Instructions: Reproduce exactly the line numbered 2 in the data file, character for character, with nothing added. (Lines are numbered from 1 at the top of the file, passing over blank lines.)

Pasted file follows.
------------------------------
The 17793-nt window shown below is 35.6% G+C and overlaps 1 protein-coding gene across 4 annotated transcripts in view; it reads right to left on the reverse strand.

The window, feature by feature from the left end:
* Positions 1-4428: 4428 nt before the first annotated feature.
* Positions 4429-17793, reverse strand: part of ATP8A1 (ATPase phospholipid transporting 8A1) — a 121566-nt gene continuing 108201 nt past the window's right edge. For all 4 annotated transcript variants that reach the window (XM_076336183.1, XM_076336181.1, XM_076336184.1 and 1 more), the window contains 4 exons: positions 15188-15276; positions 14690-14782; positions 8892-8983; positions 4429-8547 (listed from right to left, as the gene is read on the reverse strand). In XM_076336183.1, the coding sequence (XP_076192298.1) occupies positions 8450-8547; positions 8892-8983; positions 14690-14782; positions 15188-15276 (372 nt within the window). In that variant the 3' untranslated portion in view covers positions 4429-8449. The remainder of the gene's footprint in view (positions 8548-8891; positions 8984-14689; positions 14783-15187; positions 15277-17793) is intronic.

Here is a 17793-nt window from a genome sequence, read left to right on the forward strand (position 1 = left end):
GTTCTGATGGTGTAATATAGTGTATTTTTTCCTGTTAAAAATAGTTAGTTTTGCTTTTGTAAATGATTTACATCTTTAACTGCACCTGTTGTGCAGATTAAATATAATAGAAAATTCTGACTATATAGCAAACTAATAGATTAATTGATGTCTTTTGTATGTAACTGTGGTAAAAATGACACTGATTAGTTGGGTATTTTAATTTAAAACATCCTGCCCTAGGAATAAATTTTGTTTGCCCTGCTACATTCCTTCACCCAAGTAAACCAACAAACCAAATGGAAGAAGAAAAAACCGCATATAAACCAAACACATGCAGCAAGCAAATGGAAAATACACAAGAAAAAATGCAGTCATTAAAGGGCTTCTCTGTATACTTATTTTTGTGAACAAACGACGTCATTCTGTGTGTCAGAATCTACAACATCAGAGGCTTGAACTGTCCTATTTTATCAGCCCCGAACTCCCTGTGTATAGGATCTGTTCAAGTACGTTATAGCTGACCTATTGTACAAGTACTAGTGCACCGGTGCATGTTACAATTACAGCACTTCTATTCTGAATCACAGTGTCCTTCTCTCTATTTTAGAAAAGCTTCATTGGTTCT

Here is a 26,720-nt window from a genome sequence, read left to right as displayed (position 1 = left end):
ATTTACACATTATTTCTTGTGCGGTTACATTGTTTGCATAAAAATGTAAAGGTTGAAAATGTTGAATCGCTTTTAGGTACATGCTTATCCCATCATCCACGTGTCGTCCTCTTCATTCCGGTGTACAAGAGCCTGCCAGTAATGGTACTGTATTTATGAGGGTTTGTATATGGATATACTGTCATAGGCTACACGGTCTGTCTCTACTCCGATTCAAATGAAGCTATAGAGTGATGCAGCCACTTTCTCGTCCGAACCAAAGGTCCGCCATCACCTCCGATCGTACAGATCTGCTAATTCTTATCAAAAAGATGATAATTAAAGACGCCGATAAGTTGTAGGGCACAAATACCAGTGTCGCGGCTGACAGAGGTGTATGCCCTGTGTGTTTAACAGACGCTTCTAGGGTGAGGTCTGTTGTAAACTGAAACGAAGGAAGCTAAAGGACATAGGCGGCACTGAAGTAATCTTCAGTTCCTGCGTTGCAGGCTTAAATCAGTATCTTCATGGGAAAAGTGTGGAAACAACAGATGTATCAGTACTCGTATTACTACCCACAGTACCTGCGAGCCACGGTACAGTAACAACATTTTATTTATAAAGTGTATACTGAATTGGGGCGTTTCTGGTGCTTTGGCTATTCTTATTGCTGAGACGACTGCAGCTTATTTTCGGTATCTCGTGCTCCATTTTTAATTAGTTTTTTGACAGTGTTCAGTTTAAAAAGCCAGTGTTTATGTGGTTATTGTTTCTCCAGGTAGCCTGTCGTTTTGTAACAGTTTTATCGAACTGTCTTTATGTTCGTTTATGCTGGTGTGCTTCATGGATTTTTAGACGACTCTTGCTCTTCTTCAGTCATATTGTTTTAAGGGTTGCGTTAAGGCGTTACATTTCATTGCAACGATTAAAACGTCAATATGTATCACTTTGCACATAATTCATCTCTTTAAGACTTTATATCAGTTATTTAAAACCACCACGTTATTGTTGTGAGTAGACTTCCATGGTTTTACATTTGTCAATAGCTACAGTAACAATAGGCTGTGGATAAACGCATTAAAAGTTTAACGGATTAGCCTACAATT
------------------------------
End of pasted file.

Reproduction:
The window, feature by feature from the left end: